Kudos to Jason and Henrik for all the hard work!
Nature is rife with networks that are functionally optimized to propagate inputs in order to perform specific tasks. Whether via genetic evolution or dynamic adaptation, many networks create functionality by locally tuning interactions between nodes. Here we explore this behavior in two contexts: strain propagation in mechanical networks and pressure redistribution in flow networks. By adding and removing links, we are able to optimize both types of networks to perform specific functions. We define a single function as a tuned response of a single “target” link when another, predetermined part of the network is activated. Using network structures generated via such optimization, we investigate how many simultaneous functions such networks can be programmed to fulfill. We find that both flow and mechanical networks display qualitatively similar phase transitions in the number of targets that can be tuned, along with the same robust finite-size scaling behavior. We discuss how these properties can be understood in the context of a new class of constraint-satisfaction problems.
You can read it at:
“The Phenotypes of Fluctuating Flow: Development of Distribution Networks in Biology and the Trade-off between Efficiency, Cost, and Resilience”
Congratulations to my post-doc Henrik Ronellenfitsch!
Highly optimized complex transport networks serve crucial functions in many man-made and natural systems such as power grids and plant or animal vasculature. Often, the relevant optimization functional is nonconvex and characterized by many local extrema. In general, finding the global, or nearly global optimum is difficult. In biological systems, it is believed that such an optimal state is slowly achieved through natural selection. However, general coarse grained models for flow networks with local positive feedback rules for the vessel conductivity typically get trapped in low efficiency, local minima. In this work we show how the growth of the underlying tissue, coupled to the dynamical equations for network development, can drive the system to a dramatically improved optimal state. This general model provides a surprisingly simple explanation for the appearance of highly optimized transport networks in biology such as leaf and animal vasculature.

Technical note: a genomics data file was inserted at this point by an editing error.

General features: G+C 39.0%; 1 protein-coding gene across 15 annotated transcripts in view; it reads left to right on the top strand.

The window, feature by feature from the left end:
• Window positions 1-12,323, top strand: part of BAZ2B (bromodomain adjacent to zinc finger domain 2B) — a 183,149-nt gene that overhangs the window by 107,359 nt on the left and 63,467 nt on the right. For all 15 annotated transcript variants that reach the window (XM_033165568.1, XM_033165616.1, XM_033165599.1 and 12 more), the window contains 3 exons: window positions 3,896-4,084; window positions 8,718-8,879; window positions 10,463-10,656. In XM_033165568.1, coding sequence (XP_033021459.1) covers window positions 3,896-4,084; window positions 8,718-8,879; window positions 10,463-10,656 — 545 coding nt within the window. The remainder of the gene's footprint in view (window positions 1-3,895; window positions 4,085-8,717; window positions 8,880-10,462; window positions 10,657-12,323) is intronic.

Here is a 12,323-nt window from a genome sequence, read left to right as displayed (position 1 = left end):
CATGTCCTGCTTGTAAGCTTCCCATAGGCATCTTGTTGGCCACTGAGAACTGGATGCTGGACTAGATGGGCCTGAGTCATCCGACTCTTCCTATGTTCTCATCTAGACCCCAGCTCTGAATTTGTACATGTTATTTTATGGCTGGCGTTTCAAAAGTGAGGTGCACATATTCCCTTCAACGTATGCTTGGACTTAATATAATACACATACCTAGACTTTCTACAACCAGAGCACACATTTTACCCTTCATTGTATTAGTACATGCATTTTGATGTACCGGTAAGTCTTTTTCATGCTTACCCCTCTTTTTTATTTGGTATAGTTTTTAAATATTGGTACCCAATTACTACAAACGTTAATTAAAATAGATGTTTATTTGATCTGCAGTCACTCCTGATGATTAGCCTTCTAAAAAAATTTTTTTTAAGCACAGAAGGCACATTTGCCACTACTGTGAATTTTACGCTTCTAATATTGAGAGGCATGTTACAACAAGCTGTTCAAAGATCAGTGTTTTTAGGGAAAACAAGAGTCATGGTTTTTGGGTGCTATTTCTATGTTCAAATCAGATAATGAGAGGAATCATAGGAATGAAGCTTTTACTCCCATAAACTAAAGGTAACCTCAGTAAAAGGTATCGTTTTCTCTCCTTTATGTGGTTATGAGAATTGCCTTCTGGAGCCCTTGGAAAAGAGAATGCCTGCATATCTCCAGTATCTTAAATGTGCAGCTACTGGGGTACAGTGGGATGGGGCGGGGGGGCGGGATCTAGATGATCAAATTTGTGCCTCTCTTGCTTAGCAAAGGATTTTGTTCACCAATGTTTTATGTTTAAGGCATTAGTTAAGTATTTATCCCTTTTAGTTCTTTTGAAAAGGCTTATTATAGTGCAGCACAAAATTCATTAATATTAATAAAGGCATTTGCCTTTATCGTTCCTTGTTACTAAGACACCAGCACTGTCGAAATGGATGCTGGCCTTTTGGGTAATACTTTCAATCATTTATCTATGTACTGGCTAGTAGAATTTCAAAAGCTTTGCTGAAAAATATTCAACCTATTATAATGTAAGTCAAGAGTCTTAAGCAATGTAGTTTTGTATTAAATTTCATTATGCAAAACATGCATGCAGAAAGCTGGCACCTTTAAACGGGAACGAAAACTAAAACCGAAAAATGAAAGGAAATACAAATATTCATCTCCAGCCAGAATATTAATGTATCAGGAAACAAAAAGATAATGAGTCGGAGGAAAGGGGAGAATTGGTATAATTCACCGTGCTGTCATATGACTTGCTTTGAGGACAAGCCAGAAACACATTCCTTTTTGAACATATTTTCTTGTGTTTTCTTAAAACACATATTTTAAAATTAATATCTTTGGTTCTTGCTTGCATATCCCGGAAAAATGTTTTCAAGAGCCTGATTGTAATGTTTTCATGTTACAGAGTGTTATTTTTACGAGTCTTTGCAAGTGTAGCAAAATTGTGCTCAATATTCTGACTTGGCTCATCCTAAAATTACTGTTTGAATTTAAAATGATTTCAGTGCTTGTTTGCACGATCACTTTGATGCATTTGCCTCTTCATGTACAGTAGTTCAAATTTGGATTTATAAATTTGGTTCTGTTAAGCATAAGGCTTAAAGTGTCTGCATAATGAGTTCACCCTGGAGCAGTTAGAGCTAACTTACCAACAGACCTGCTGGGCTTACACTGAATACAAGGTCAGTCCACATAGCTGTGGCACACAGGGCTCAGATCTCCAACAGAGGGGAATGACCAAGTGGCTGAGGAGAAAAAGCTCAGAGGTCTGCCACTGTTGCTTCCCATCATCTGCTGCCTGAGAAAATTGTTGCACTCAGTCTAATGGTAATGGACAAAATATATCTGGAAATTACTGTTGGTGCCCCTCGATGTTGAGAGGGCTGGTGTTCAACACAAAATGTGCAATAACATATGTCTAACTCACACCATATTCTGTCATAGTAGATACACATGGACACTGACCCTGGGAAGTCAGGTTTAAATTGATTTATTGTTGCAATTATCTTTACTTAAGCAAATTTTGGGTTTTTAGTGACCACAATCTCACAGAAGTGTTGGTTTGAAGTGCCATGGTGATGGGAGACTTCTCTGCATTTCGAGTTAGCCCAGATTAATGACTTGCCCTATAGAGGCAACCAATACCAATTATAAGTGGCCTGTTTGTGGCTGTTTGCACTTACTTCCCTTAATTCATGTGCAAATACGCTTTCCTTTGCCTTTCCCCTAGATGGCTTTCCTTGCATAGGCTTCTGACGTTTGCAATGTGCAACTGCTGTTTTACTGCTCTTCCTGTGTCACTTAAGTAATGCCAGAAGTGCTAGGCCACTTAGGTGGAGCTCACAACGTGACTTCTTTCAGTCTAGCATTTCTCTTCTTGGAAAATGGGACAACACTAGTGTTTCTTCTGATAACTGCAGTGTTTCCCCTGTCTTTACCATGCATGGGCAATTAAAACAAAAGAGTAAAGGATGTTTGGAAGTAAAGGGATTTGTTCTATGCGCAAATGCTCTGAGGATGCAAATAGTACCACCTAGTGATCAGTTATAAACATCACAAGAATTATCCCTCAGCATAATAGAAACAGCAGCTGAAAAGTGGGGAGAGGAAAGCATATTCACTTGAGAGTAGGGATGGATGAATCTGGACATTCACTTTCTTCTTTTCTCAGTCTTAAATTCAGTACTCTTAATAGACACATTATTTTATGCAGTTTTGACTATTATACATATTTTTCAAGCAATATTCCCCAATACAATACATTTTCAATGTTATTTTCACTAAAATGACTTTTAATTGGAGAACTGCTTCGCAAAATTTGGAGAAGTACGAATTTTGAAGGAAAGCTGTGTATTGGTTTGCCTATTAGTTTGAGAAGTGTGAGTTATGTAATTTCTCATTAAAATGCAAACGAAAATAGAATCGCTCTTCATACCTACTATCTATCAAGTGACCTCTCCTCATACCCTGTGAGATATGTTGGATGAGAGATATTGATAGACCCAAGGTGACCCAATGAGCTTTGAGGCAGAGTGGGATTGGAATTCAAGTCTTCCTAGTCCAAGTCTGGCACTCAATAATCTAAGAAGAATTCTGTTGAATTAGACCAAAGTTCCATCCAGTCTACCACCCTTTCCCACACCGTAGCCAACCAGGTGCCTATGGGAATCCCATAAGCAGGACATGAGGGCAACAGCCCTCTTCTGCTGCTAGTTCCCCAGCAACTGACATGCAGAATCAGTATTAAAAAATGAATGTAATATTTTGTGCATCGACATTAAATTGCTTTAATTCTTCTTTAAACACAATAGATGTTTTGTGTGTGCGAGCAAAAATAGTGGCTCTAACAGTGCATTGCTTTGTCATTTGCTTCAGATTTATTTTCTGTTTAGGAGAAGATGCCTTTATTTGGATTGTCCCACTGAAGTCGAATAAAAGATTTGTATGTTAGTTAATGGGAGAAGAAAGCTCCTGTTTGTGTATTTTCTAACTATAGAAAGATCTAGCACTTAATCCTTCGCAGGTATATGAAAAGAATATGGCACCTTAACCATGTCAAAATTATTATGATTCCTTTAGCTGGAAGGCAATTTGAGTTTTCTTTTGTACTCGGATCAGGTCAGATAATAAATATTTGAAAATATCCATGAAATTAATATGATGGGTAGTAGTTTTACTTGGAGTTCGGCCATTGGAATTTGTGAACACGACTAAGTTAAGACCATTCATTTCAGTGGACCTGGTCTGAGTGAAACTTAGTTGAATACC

Congratulations to my student Johannes Gräwer!
A trophallaxis inspired model for distributed transport between randomly interacting agents Trophallaxis, the regurgitation and mouth to mouth transfer of liquid food between members of eusocial insect societies, is an important process that allows the fast and efficient dissemination of food in the colony. Trophallactic systems are typically treated as a network of agent interactions. This approach, though valuable, does not easily lend itself to analytic predictions. In this work we consider a simple trophallactic system of randomly interacting agents with finite carrying capacity, and calculate analytically and via a series of simulations the global food intake rate for the whole colony as well as observables describing how uniformly the food is distributed within the nest. Our work serves as a stepping stone to describing the collective properties of more complex trophallactic systems, such as those including division of labor between foragers and workers.